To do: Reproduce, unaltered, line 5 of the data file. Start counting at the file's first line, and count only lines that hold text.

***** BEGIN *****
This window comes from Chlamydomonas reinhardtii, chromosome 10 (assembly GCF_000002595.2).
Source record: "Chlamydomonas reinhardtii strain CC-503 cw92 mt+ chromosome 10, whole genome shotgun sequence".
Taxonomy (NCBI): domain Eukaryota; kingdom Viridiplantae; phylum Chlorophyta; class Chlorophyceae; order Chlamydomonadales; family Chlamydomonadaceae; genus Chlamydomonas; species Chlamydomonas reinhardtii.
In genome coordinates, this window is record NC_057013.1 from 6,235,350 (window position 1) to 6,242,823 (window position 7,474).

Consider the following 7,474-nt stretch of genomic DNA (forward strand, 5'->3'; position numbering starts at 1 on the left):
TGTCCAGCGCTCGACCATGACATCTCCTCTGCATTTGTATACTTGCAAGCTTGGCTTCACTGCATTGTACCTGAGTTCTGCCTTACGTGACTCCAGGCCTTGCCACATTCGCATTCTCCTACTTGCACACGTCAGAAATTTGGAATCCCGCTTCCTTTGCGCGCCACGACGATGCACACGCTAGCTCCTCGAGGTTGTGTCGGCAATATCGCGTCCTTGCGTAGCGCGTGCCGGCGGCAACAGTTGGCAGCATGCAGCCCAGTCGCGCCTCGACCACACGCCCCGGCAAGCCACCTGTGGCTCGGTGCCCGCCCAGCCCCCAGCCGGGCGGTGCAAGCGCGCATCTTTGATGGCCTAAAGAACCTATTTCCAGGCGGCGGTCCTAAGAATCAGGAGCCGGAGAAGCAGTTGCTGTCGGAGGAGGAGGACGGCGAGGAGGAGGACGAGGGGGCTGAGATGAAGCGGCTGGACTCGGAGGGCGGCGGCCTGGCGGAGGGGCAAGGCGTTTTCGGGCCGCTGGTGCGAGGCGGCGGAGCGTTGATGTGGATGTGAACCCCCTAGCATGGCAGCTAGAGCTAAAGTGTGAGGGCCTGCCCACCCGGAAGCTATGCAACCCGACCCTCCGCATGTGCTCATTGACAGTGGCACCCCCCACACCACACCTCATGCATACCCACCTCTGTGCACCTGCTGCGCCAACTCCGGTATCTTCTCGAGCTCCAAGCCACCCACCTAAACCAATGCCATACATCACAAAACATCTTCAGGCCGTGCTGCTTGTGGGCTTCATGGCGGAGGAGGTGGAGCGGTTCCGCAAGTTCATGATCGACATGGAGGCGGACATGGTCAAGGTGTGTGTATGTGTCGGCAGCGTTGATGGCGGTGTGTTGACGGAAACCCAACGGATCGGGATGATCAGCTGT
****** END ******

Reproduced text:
Consider the following 7,474-nt stretch of genomic DNA (forward strand, 5'->3'; position numbering starts at 1 on the left):